The 30-minute rule and how to ask for help


Thursday January 11, 2024 at 9:46 AM

When working through the examples or problem sets, you will get stuck. It’s inevitable.

You absolutely can (and should) reach out when stuck. I’m super responsive on Slack and e-mail. If you ask a question on the #help channel in Slack, others can help too. No question is too tricky or embarrassing, I promise. Computers are extraordinarily literal and tiny typos will often mess you up for a long time—I’ve lost countless time because of missing commas and misspelled words (curse you lenght()). Please feel comfortable reaching out.

I’m a big believer in the 30-minute rule:

The 30-minute rule

If you’re stuck on an issue for more than 30 minutes, stop, take a break, and ask for help somewhere.

There are a few easy guidelines to remember when asking for help:

  1. Be kind.

  2. Ask questions with as complete information as possible. Do not just post a photo from your phone and say something like “help?” or “my code isn’t working” and that’s it—provide more background (it’s hard to read your computer’s mind).

    Some people call this low resolution writing vs. high resolution writing. With low resolution writing on Slack, you’d type “My code isn’t working,” and then you’ll have to wait for someone to respond with “What isn’t working?,” and then you’ll respond with “My code for question 3,” and then you’ll have to wait for someone to respond with “What part of question 3?” and so on and it can take forever. Avoid this where possible. Embrace high resolution writing instead. Have your initial message be something like “In question 3 of the problem set, I’m trying to run a regression model that includes income as an independent variable. I’m running this code (CODE HERE), but I’m getting an error that says (ERROR HERE).” You’ll get help way faster that way.

    Explain specifically what you’re trying to do and provide code when possible. You can actually format R code on Slack if you click on the little lightning icon in the bottom left of the typing area and search for “text snippet”—that’ll open a dialog that will let you paste in text and add R syntax highlighting. You can also paste your code between triple backticks on Slack and it’ll format it in monospaced font (though not with the neat syntax highlighting that you get when using Slack’s text snippet thing):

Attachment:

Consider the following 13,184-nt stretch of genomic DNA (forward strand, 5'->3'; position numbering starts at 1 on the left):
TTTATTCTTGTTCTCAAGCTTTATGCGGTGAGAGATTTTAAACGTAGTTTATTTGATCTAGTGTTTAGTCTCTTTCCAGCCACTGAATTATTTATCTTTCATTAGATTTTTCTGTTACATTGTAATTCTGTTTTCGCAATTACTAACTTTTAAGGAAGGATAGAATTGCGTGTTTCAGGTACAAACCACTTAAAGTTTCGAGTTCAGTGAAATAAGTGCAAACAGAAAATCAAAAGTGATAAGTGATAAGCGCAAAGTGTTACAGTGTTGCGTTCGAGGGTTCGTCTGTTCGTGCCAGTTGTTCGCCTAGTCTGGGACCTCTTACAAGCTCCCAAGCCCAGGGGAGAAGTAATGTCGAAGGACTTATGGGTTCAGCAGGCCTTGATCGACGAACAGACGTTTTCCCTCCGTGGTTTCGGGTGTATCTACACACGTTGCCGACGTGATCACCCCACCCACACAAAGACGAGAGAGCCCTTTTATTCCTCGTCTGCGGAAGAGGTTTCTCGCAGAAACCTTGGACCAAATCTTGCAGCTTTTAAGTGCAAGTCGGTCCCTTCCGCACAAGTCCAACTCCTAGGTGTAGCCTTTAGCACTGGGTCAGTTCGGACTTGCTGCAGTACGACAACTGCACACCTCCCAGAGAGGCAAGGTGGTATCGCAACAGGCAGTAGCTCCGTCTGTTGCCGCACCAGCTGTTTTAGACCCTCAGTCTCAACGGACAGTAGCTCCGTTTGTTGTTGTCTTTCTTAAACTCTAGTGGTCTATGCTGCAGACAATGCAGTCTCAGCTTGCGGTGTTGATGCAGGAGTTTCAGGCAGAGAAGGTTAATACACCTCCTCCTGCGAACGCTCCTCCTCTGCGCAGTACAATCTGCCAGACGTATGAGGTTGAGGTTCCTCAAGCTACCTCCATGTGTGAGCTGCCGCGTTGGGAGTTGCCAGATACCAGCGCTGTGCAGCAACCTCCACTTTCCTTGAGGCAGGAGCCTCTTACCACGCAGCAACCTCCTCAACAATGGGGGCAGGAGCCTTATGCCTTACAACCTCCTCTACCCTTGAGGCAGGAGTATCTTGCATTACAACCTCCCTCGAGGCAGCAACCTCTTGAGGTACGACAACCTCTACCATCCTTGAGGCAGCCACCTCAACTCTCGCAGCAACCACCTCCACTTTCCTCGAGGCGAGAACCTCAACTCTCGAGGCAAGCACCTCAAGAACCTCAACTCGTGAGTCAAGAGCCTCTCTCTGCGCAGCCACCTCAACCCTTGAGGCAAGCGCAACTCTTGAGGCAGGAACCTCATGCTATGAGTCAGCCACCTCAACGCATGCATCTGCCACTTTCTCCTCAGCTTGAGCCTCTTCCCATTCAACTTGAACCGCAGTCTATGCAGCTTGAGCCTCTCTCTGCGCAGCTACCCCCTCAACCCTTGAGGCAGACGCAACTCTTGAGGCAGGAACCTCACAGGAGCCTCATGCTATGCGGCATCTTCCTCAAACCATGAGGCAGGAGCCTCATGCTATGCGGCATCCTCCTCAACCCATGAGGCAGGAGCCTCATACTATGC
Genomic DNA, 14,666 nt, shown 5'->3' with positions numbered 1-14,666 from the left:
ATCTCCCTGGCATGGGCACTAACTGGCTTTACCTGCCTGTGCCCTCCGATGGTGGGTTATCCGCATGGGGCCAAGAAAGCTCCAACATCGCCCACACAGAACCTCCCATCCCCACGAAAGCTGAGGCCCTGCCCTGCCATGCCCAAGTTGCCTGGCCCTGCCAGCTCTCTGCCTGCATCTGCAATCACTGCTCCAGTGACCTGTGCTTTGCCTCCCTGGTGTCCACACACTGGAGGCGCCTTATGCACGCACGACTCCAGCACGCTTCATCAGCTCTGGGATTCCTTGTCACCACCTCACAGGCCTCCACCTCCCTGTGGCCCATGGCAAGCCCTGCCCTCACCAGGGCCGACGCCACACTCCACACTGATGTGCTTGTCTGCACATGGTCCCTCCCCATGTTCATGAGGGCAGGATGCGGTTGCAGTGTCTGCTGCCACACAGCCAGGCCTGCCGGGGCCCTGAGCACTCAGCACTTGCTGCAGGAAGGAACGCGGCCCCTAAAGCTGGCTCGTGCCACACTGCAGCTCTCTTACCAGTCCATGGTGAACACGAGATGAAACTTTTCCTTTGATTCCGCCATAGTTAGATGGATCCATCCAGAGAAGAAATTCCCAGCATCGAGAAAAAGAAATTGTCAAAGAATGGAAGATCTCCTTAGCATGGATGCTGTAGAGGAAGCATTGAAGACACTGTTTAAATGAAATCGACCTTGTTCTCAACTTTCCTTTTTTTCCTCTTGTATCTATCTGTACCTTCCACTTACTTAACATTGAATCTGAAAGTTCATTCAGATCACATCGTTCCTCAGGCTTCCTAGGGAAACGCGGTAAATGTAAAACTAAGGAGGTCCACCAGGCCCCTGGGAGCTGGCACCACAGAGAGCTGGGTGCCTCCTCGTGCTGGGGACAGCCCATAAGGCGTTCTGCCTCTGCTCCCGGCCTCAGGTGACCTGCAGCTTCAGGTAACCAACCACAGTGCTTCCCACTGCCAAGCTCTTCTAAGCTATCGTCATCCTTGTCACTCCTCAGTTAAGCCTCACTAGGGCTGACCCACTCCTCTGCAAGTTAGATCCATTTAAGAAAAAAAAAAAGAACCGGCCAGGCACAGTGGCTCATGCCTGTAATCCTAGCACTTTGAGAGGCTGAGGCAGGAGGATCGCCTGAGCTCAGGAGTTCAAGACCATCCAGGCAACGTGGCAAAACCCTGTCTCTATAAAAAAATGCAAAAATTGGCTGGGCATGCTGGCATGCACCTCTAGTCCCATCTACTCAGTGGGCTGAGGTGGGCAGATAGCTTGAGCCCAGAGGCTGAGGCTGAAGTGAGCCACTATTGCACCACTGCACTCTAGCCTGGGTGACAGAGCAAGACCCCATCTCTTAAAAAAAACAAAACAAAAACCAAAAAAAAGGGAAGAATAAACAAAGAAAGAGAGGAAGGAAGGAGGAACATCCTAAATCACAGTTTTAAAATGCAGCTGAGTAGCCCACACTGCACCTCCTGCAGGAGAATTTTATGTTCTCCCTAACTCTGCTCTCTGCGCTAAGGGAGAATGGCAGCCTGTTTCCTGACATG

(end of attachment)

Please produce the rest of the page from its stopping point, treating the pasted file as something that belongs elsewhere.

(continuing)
ggplot(blah) + geom_point()

    You can also take screenshots to supplement your question (use ⌘+shift+4 on macOS to save a screenshot to your Desktop, or ⌘+⌥+shift+4 to save a screenshot directly to the clipboard; use Windows+shift+S on Windows to save a screenshot directly to the clipboard). Do not send a screenshot as your entire question though (it’s very tempting to just post a picture of an error and hope that someone can fix it)—provide context. Screenshots are helpful, but code/text is better—it’s harder for people to get the code out of a screenshot in Slack and into RStudio on their computer to troubleshoot, since you can’t copy/paste from an image.

  3. Try making your question a reproducible example (or reprex). Reprexes are the best way to (1) get help online and (2) fix issues on your own.

    Making a good reprex is tricky, but it’s a very valuable skill to know (regardless of programming language!). Here are some helpful resources for making them:

  4. Ask in public. It is very tempting to send me private messages on Slack for assistance, and that’s great and I’m happy to respond like that. However, one way to help build a stronger community for this class is to ask questions in public in the different #help channels instead. There are a couple reasons for this:

    • It reduces duplication: Many of you will have almost identical questions and I often end up copying and pasting my answers between different private conversations asking for help. Having those questions and answers in the public #help channels instead will let you get answers to common questions faster
    • It allows you to help: Some of you have R experience already, and even if you don’t, as the semester goes on, you’ll get more comfortable with it and will start being able to answer your classmates’ questions. You might have just fixed a similar issue in a past exercise, or you might be able to spot a typo in their code, or you might otherwise know how to help. Step in and help! Slack is for building a community, not just for getting assistance from me.

And that’s it. Ask questions in ways that will help answerers answer them and be nice about it. When answering questions, be nice about it. Ask lots of questions. Answer lots of questions. Do it all in public.

Once again, do not suffer in silence. I’ve had past students tell me that’s like the one thing they’ll remember from my classes—do not suffer in silence. I mean it, and I’ll keep saying it throughout the semester (because often in your past courses and degrees, you’ve been discouraged from reaching out or from building communities or whatever—that is not the case here).

Remember that you can always sign up for a time to meet with me at my Calendly page! I’m also on Slack and accessible via e-mail!